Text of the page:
And best of all it's re-using something which is in perfect working order.  In place of buying the latest electrical appliance which will needlessly drain our (currently) limited power I have something which will allow me hours and hours of quiet contemplation whilst I work...


I can't wait to try it on my dried home grown herbs.

Thursday, 16 June 2011

Batten down the hatches...

Last night we were reminded that we are 6 days away from mid-Winter.


Tuesday was a real "berg wind" day - a warning to all who live in Cape Town  that the weather was about to change.  Batten down the hatches, Mother Nature is about to have a hiffy LOL


Wednesday started with a few clouds appearing, which gradually got thicker and blacker.


By 5.00pm all hell broke loose!  The cold front had arrived.


The skies filled with thunder and lightning and the heavens opened - not with rain, but with hail - hectic hail.
Hail collecting on our wooden deck - after only
4 minutes of the hail starting - and it lasted
for 20 minutes...
So much hail that by the time it was finished it looked like it had been snowing in Cape Town.
My broad beans - the second planting - oh my, I don't think I am going to get anything from them...
I'm sorry the photo's aren't that clear - I had to take them with my phone as my camera is on the fritz, but I think you can get the picture...


And this morning the damage is there to see...
Battered and bruised broad beans
We've had some hail before, but nothing like what fell last night.  It wasn't the size of the hail - just the amount of it.  Nobody can remember seeing hail like that - here - before...


I feel for all those people living in low lying areas and the informal settlements, and for all the homeless people - that storm could not have been a pleasant experience.  And the birds - they must be feeling battered and bruised today.  


I am very grateful for my warm, protected and sheltered home. Little things in life which mean so much, and which can so easily be taken for granted...


We didn't get to see the lunar eclipse either...

Wednesday, 15 June 2011

More plastic bottle recycling idea's

I have posted a couple of ideas for the recycling of plastic bottles earlier.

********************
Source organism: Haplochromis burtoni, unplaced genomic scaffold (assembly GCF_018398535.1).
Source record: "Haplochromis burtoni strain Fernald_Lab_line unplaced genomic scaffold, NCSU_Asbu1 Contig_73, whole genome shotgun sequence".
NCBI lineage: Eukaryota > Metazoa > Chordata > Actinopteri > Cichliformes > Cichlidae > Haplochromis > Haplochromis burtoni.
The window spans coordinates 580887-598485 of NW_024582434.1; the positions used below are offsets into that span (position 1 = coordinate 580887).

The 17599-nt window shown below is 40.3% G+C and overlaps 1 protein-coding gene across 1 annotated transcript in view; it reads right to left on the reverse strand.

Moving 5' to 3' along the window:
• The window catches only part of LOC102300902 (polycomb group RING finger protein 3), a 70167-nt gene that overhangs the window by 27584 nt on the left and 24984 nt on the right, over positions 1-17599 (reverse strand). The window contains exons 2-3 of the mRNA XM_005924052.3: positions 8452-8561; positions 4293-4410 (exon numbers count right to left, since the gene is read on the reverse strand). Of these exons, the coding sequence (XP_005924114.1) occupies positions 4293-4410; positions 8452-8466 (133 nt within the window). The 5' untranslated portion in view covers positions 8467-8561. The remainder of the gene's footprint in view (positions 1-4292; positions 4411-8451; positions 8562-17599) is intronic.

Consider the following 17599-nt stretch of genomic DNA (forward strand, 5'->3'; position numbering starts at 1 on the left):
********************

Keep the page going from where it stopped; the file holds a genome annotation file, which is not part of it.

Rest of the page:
Unfortunately, plastic bottles abound in this country - very frustrating as I'd love to have more glass, especially for storage of preserved goods, and bulk goods.  OK, well yes, I do like the plastic bottles for making home made ginger beer :-) 


But, plastic bottles are recyclable, and they are here to stay, so here are a couple more idea's I'd like to share with you regarding their recycling.


Firstly, you can use them as self watering plant containers. Apparently the benefits of this type of container planting are enormous, as it encourages to roots to aim lower and lower... LOL


Then there is the bug trap...
One could also hang the trap from a tree branch or hook.  Simply thread a string through the holes which hold the top and bottom sections together.


The top of the bottle becomes a slippery slide down which the insects travel to get to the "goodies" below.  A few insects might find their way back out the small opening, but I reckon most insects aren't that smart and they will be trapped in the base.  I wonder if one had to place a light source in the base container, if you couldn't probably also attract, and hopefully trap, mosquitoes or all those nighttime insects which can be an absolute pest!


There are some very clever people out there...

Monday, 13 June 2011

Spring clean in winter...?

I've been busy, and distracted, this past week or so.  That, and the blooming face aches.  The specialist told me that the MRI showed I have a venous abnormality - and he's not 100% certain if that is causing any of my problems - he still needs to speak to the radiologist...  My apologies for the gaps between postings, but it's not easy to blog when you're filled with pain.

Ah well, to talk of more pleasant things.  You recall I said that RMan and I had made a momentous decision.  Well, that decision has been taken a step further, and that has caused us to proceed with a major spring clean (in winter LOL) / decluttering of our home.  It is seriously scary how much clutter one can accumulate in the back of cupboards.  And how dirty areas, which are out of view, become.


For instance - as helpful as they are when the weather is stinking hot, ceiling fans are a bloody nuisance when it comes to clambering up on kitchen counters / dining room chairs to clean them.  Yes, there is immense satisfaction when the job is done, but brother - what a hassle!   And who on earth would even think about putting a white ceiling fan in the kitchen.  Muggings me LOL